English Heritage To Assume Management Of Apsley House - No.1 London
The management of Apsley House - the London home of the Duke of Wellington and one of the capital's most important historic buildings – is to pass to English Heritage, Culture Secretary Tessa Jowell announced today.
The house – famously known as No. 1 London - attracted nearly 65,000 visitors last year of which over 15,000 were children in school groups.
The new management arrangements, which followed an open competition, will come into effect from 1 April 2004. The house was previously maintained by the Department, and the Museum and its collections were managed by the V&A. While in the care of the V&A, the Wellington Museum at Apsley House was awarded the 2001 and 2003 Small Visitor Attraction of the Year.
Tessa Jowell said:
" Apsley House is a superb house in its own right, and a glorious part of our national heritage. It contains a wonderful collection, including major paintings, porcelain, silver and Wellington memorabilia. I am extremely grateful to the V&A who have cared for this collection and presented it so admirably for over 50 years.
" We are now bringing together the care of both the collection and the building in the hands of English Heritage. I hope English Heritage will work with the family to ensure an ever improving experience for the thousands of visitors who come to the House every year."
Welcoming the decision to pass the management of Apsley House to English Heritage, on behalf of the nation, Dr Simon Thurley, chief executive of English Heritage said:
"We look forward to working in partnership with the Wellesley family so that the history and the significance of Apsley House and its contents can be understood and enjoyed by many more people.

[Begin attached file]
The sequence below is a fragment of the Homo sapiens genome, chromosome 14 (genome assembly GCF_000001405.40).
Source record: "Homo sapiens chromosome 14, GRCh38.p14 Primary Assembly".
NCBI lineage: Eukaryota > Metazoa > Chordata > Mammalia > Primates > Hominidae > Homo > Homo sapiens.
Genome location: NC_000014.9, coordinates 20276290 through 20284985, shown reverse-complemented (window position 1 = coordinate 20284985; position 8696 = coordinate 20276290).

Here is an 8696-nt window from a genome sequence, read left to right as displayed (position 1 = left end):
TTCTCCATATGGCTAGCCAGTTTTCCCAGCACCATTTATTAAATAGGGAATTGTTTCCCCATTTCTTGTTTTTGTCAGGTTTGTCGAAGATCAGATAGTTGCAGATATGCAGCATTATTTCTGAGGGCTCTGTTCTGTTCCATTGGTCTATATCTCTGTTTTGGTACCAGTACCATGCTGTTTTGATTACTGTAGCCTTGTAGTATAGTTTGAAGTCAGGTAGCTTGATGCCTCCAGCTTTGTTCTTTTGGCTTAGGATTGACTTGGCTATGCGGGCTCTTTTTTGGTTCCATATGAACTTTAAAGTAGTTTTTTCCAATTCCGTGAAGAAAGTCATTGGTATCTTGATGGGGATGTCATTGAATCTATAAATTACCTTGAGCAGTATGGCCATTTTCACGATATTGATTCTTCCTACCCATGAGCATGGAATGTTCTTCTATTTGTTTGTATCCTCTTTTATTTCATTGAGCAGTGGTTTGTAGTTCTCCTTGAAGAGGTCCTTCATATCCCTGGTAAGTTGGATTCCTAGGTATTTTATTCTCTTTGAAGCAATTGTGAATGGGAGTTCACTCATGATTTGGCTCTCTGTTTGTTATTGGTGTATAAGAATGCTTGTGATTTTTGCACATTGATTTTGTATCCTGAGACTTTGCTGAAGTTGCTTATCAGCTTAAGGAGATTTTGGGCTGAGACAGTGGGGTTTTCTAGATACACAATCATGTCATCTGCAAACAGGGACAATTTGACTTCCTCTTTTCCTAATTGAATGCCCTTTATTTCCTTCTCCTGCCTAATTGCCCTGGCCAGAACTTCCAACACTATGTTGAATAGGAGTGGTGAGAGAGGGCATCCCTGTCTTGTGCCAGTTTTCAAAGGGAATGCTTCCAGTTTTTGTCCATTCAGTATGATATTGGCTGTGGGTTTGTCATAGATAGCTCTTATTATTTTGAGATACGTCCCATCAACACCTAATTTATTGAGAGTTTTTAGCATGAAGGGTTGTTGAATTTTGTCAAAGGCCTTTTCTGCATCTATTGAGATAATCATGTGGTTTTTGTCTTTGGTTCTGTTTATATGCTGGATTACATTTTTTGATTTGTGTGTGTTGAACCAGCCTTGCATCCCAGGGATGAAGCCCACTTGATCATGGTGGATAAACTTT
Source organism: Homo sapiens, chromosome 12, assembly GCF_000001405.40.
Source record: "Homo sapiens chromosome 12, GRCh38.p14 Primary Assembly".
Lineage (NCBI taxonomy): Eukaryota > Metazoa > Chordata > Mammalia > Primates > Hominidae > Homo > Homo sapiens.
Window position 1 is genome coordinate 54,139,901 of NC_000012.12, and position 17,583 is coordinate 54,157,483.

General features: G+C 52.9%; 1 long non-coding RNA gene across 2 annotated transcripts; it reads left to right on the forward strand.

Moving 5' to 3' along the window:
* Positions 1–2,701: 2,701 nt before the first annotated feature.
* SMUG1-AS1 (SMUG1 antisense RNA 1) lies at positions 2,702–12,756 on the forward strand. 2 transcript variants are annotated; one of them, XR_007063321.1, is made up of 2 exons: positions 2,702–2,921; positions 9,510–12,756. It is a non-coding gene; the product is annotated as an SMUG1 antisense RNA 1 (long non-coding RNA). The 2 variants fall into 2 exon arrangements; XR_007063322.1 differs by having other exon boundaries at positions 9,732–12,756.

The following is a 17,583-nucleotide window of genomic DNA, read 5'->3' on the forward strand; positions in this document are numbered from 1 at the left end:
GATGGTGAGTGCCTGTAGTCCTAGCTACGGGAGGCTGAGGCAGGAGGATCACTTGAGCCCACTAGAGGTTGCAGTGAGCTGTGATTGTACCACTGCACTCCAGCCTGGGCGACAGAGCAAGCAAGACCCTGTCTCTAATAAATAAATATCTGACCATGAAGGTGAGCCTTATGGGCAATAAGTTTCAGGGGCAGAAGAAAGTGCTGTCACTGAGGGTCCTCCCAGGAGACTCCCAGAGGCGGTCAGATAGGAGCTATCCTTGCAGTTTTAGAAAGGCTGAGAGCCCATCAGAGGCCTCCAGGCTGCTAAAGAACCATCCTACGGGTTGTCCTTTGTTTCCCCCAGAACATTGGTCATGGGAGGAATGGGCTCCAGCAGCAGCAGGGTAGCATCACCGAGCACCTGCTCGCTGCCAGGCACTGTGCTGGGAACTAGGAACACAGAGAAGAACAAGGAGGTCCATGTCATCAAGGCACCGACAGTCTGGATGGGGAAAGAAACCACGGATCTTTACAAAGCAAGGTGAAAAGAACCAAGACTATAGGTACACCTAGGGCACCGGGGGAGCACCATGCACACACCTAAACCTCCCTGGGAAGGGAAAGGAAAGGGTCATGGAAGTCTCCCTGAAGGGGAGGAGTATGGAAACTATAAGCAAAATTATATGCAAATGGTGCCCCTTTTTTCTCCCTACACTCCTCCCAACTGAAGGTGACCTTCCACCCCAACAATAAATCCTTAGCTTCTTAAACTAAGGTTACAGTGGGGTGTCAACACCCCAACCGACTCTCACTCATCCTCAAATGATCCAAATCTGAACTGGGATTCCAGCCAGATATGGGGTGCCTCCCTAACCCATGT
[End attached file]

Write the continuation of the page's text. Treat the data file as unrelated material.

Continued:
"The 1st Duke of Wellington played an immensely important role in the nation's history and Apsley House provides visitors with the opportunity to appreciate this."
On behalf of the V&A, Mark Jones, its director, said:
"We wish English Heritage well in caring for this eminent historic building and presenting its important collections."
Notes to Editors
Apsley House was designed by Robert Adam between 1771 and 1778. The Duke of Wellington bought the house in 1817 and used it as his London home until his death in 1852. Wellington enlarged the house adding on the 90 foot Waterloo Gallery and enriched it with his magnificent art collection. It has been the London home of the Dukes of Wellington ever since. Further details are given on the Apsley House website.
Under the terms of the Wellington Museum Act 1947, Apsley House and its contents were given to the Nation by the seventh Duke of Wellington and the family retained apartments in the House. Since then the V&A Museum has been responsible for the administration and collections of the Wellington Museum and the Government has been directly responsible for the building.
It acquired its famous address - No.1 London - soon after it was built due to its prominent location as the first house encountered after the toll-gate into London from the villages of Knightsbridge and Kensington to the west.
The Department resolved in 1998 to devolve the heritage functions that it performed directly – in this case, the maintenance of Apsley House. It also wanted to bring together the management of the house and the collection into an integrated whole.
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